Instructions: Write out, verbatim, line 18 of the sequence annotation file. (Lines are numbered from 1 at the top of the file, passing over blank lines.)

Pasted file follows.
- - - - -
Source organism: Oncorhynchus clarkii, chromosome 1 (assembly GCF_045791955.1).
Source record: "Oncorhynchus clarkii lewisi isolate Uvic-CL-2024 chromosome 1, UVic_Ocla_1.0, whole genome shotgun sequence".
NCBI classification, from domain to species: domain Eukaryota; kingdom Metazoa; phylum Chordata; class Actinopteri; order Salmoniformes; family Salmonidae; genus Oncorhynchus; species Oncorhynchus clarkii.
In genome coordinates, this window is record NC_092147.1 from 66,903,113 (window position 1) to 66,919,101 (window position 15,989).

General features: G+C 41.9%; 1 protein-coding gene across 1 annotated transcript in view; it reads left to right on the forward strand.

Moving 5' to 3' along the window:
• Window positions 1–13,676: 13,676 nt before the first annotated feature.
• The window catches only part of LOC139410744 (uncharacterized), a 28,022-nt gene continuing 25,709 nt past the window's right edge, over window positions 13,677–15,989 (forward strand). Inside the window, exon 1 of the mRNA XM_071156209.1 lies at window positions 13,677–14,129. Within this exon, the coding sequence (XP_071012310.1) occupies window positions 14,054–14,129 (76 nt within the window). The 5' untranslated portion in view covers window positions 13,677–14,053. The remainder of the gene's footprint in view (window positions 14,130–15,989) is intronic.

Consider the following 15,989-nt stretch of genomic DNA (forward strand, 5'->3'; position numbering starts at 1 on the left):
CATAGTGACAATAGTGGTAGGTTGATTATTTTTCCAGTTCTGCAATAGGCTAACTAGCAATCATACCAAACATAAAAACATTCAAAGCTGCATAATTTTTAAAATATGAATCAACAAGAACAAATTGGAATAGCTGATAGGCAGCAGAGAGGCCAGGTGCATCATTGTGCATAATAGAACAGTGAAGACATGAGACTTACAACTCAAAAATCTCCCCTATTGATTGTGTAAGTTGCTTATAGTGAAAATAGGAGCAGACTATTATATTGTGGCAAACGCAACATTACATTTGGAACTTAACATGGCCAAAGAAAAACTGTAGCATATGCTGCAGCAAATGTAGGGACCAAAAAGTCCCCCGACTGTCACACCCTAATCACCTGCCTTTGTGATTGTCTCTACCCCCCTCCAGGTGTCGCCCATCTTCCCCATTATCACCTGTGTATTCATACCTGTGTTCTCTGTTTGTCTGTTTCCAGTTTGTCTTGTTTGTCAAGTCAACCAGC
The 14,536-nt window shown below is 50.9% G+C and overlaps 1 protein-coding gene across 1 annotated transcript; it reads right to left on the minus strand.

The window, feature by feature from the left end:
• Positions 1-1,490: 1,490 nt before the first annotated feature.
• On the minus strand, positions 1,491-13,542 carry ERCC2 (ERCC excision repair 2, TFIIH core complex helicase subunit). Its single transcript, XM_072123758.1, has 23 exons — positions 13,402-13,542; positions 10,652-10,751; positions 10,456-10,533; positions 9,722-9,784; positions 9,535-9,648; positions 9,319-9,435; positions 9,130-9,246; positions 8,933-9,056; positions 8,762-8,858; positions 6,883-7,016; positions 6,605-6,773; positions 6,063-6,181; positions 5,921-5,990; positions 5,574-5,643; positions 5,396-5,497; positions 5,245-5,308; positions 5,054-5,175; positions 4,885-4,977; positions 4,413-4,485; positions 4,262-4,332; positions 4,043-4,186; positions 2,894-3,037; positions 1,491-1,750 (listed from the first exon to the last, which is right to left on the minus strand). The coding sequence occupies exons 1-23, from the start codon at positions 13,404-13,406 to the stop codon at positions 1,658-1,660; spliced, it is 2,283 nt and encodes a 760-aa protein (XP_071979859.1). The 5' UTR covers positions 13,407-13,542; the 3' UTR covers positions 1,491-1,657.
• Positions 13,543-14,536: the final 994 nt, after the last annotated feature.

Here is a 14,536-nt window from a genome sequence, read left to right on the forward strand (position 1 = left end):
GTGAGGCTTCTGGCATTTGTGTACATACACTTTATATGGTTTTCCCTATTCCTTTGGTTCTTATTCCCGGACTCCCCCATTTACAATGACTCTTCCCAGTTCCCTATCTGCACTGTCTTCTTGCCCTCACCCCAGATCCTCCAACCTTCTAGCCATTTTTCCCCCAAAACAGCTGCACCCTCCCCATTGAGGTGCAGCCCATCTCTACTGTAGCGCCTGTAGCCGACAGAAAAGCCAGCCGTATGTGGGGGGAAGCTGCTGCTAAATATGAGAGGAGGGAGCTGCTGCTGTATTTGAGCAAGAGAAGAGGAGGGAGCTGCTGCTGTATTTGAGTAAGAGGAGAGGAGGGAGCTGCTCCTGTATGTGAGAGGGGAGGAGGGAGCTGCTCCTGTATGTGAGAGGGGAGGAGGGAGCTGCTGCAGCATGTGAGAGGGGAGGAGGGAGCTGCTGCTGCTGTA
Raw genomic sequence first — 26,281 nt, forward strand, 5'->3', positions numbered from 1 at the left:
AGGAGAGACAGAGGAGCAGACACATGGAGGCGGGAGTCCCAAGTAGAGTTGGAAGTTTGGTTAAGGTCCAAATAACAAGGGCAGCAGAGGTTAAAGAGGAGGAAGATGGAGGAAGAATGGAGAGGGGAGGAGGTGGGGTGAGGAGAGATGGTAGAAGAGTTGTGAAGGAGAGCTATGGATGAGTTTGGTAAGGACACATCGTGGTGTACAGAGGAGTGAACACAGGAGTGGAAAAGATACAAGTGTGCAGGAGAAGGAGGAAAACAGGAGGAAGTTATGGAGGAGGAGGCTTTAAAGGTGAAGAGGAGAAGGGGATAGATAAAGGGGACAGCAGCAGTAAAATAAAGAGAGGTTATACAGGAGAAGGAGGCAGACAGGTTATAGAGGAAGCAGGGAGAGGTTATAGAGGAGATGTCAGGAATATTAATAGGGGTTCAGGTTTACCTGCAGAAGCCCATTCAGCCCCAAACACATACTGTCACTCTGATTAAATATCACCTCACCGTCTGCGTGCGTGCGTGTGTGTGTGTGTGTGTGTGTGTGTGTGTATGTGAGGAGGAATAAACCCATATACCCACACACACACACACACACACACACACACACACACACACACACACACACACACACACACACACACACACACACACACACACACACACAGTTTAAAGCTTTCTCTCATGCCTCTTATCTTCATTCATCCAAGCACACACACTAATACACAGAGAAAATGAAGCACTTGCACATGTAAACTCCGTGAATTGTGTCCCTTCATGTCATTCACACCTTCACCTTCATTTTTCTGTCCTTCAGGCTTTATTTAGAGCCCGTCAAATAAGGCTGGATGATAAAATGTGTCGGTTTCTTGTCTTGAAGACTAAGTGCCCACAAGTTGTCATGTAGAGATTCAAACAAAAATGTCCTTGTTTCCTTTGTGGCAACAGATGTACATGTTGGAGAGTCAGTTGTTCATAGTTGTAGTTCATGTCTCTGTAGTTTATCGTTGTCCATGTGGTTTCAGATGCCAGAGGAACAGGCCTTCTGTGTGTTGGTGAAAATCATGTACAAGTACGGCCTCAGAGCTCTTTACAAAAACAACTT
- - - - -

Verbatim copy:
Raw genomic sequence first — 26,281 nt, forward strand, 5'->3', positions numbered from 1 at the left: